In a nutshell: which tyres for the Japanese GP?


Formula 1 teams head to Suzuka right after Sepang and while the distance isn't overwhelming it's still a hug task to haul everything, and everyone, to the next race.

The epic, old-school Suzuka circuit is well-known for being one of the biggest challenges for tyres on the calendar, thanks to its high-energy loads.

Pirelli isn’t bringing its hardest tyre however, and has nominated its White medium, Yellow soft, and Red supersoft compounds.

These will have to cope with long and fast corners such as 130R – providing the longest continuous g-force loading of the year – and Spoon, which put the tyres under constant stress throughout the lap.

With fastest race laps that have been up to five seconds faster than 2016 so far, another significant improvement is expected in Suzuka.

A wide range of strategy options are available to find the best compromise between performance and durability.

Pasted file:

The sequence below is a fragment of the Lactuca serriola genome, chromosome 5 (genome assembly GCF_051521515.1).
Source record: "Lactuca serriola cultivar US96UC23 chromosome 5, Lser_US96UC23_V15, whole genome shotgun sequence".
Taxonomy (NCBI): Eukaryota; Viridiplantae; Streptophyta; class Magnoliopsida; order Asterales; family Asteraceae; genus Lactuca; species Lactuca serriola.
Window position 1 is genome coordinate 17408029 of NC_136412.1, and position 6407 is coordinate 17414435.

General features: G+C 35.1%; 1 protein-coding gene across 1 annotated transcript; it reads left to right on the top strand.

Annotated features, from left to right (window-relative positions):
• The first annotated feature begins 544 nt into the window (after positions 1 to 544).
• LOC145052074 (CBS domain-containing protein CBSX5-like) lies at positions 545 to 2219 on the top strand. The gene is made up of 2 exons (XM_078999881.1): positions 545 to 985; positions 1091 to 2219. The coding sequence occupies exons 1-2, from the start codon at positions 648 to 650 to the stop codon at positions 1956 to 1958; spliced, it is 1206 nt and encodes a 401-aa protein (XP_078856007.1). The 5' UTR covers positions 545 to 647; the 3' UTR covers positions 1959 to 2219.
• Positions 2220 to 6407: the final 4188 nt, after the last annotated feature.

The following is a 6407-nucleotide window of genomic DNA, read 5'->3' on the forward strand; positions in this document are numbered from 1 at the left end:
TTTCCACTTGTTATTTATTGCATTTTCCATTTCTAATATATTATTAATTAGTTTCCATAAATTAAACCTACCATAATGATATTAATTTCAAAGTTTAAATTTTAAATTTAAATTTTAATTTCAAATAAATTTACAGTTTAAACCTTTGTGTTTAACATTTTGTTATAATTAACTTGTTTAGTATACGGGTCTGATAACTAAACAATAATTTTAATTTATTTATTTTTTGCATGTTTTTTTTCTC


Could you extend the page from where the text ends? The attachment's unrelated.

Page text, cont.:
"The Japanese Grand Prix continues the trend we’ve seen so far this year of bringing softer, and therefore faster, tyres to several grands prix compared to last season," says Pirelli's Mario Isola.

"In the case of Suzuka, this is particularly pertinent as it’s one of the most challenging tracks for tyres of the entire year, with a very big emphasis on lateral loads that can cause thermal degradation if the tyres are not properly managed.

"This is also one of the reasons why the drivers enjoy Suzuka so much.

"With the cars traveling a lot faster through the corners this year under the new regulations with wider tyres, it’s very possible that we will see another lap record fall and some truly impressive maximum g-force loadings."

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